Parliament members have called on the government to practice censorship on social media networks in Egypt to suspend online communication between non-familial females and males.
According to local media reports, the MPs who introduced the idea argued that online communication between females and males is forbidden in Islam’s Sharia law.
Moreover, they stressed on the necessity of the presence of state monitoring on social media networks, adding that it should be enhanced by awareness campaigns to make Egyptians aware of Facebook’s hazardous effect on society.
“The Islamic Sharia is preventing any communication between men and strange women [not his wife, sister or mother] whether this communication is face-to-face, via mobiles or through internet and social media networks,” a member of the Parliament’s religious committee, Abdel Karim Zakarai, told Egypt Independent on Saturday.
“We all know that communicating with a woman other than your mother, sister or wife is considered a sin, therefore it is necessary that the Egyptian government impose strict monitoring on social media networks” he explained.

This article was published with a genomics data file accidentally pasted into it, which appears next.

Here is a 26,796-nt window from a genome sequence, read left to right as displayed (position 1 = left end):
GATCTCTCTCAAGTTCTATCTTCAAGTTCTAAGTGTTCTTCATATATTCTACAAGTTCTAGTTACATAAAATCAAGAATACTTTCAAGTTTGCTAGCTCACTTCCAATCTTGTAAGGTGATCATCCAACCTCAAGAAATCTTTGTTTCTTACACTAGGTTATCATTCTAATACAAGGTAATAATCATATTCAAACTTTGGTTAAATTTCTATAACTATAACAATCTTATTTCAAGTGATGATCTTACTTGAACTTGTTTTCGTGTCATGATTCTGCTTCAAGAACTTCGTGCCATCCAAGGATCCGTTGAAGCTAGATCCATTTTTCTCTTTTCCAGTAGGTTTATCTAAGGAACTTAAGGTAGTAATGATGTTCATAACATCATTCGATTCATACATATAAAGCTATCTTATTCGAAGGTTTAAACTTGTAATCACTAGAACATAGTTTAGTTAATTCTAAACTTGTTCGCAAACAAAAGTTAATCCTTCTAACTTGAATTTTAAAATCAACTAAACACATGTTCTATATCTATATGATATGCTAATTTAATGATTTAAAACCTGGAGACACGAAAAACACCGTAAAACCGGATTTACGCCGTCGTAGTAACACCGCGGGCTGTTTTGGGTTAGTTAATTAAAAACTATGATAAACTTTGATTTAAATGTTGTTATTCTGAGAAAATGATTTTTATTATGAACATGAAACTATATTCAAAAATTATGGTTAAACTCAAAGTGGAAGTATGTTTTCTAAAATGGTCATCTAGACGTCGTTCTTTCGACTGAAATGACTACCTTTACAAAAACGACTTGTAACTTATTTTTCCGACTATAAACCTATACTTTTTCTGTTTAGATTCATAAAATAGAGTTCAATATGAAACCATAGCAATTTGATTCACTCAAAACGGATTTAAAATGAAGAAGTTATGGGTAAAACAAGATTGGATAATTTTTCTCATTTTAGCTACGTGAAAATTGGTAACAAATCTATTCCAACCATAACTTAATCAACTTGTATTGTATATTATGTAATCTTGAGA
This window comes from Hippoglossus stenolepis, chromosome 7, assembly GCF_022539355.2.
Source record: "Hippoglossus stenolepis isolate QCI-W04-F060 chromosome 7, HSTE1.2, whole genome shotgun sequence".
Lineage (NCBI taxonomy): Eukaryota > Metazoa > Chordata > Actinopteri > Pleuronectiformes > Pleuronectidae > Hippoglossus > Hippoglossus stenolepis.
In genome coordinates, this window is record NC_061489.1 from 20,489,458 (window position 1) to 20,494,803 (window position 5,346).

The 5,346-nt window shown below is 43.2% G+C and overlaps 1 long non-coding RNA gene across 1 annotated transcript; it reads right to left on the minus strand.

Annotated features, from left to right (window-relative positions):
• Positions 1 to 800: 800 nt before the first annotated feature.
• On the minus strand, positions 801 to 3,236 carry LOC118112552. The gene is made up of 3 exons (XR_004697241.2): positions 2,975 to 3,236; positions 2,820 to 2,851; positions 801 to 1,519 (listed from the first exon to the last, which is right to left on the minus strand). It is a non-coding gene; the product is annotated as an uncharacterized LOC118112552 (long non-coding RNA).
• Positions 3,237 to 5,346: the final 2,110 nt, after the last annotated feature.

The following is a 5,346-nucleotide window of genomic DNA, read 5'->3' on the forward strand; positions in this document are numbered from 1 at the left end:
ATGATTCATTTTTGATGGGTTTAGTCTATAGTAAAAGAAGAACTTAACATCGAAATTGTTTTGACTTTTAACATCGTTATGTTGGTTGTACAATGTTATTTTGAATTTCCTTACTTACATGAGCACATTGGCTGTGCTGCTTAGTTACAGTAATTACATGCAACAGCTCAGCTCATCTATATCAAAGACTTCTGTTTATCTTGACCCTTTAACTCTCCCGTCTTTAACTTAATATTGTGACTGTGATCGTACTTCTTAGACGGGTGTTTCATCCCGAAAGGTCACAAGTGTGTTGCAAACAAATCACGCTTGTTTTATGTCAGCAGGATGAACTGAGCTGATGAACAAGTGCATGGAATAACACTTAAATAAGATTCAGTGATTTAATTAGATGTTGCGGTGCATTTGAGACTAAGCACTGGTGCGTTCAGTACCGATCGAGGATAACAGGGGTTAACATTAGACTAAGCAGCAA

He added that Dar Al-Ifta [a state-run Islamic religious institution] previously issued a fatwa asserting that online communication between males and females is not accepted in Islam.
Zakarai said that the religious committee only called on the Parliament to discuss such measures; they did not prepare any draft law regarding the matter.
In April, several local news outlets reported that Parliament was to discuss a draft law on imposing a monthly subscription fee on those who use Facebook in Egypt. Media reports indicated that this law could force Egyptians to pay LE200 per month to use Facebook.
According to members of Parliament, the law would help the government monitor cyber crime and restrict any users, pages or posts that damage Egypt’s reputation, contribute to the dissemination of fake news or incite people against public peace and national unity.